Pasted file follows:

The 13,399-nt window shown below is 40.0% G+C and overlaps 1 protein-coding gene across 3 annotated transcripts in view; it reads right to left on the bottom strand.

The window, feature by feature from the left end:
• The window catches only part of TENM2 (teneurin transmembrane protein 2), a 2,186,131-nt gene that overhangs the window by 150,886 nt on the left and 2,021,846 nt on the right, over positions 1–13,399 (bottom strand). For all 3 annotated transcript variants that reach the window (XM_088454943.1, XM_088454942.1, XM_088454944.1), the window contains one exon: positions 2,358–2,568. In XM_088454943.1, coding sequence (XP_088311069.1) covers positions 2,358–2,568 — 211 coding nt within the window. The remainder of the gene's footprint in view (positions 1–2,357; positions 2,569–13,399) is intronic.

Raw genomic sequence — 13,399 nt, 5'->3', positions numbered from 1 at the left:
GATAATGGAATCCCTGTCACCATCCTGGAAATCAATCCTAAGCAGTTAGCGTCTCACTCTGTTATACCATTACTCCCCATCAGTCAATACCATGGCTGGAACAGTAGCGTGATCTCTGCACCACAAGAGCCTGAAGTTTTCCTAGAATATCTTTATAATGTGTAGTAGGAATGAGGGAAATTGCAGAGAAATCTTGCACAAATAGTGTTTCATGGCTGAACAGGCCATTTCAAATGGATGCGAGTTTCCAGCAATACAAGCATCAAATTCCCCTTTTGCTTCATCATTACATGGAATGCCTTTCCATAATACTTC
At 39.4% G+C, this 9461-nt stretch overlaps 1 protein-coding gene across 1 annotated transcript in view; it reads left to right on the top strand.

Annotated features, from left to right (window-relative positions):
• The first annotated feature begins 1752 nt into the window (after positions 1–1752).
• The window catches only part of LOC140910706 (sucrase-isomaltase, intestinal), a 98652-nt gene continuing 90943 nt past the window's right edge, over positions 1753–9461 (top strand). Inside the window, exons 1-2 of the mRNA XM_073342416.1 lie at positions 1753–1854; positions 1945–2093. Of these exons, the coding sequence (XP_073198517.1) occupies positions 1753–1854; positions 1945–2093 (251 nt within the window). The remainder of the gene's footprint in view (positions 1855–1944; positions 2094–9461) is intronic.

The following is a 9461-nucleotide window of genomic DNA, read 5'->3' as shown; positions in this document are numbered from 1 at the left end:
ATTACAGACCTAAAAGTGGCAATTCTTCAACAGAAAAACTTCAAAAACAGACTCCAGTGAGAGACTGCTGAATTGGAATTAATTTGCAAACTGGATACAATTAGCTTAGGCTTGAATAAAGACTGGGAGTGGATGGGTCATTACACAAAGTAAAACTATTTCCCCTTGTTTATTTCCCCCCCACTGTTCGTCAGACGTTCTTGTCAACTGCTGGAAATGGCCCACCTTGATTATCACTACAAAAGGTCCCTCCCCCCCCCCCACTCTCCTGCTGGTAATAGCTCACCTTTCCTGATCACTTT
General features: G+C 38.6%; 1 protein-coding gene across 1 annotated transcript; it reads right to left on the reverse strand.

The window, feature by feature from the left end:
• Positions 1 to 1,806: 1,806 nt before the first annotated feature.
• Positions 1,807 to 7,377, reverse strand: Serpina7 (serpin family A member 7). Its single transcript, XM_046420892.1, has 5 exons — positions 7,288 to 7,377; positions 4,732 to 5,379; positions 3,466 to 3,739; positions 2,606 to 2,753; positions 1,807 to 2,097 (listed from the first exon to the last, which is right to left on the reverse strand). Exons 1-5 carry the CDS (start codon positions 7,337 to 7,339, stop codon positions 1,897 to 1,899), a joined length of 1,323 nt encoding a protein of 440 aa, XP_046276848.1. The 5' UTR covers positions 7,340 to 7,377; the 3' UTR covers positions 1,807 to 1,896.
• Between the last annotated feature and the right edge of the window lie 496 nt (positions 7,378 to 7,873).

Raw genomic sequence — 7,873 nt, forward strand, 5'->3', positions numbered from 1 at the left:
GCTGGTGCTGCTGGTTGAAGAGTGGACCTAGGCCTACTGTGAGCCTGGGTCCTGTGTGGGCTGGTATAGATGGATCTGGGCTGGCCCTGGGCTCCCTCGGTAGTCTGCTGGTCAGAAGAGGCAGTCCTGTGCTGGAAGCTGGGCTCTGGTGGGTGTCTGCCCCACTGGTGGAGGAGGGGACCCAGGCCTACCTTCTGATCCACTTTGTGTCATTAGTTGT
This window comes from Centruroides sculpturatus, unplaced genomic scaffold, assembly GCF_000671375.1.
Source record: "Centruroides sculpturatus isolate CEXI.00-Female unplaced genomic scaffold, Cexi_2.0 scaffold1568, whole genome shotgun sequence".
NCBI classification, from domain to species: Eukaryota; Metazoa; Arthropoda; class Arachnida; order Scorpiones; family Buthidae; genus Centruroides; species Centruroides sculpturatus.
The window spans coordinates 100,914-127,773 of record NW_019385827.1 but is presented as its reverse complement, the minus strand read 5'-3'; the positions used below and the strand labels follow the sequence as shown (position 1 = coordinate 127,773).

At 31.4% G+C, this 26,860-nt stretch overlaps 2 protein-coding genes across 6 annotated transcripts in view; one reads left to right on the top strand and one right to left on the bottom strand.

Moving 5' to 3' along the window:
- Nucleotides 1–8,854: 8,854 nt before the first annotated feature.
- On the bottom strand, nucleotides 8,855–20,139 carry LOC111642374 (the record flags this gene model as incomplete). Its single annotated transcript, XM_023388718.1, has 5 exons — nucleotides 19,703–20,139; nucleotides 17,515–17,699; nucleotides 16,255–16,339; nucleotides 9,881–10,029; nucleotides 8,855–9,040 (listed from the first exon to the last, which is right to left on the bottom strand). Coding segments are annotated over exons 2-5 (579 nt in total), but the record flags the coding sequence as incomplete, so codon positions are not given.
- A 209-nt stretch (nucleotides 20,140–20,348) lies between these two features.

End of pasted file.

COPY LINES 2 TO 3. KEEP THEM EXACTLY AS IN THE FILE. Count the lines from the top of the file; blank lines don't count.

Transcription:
The window, feature by feature from the left end:
• The window catches only part of TENM2 (teneurin transmembrane protein 2), a 2,186,131-nt gene that overhangs the window by 150,886 nt on the left and 2,021,846 nt on the right, over positions 1–13,399 (bottom strand). For all 3 annotated transcript variants that reach the window (XM_088454943.1, XM_088454942.1, XM_088454944.1), the window contains one exon: positions 2,358–2,568. In XM_088454943.1, coding sequence (XP_088311069.1) covers positions 2,358–2,568 — 211 coding nt within the window. The remainder of the gene's footprint in view (positions 1–2,357; positions 2,569–13,399) is intronic.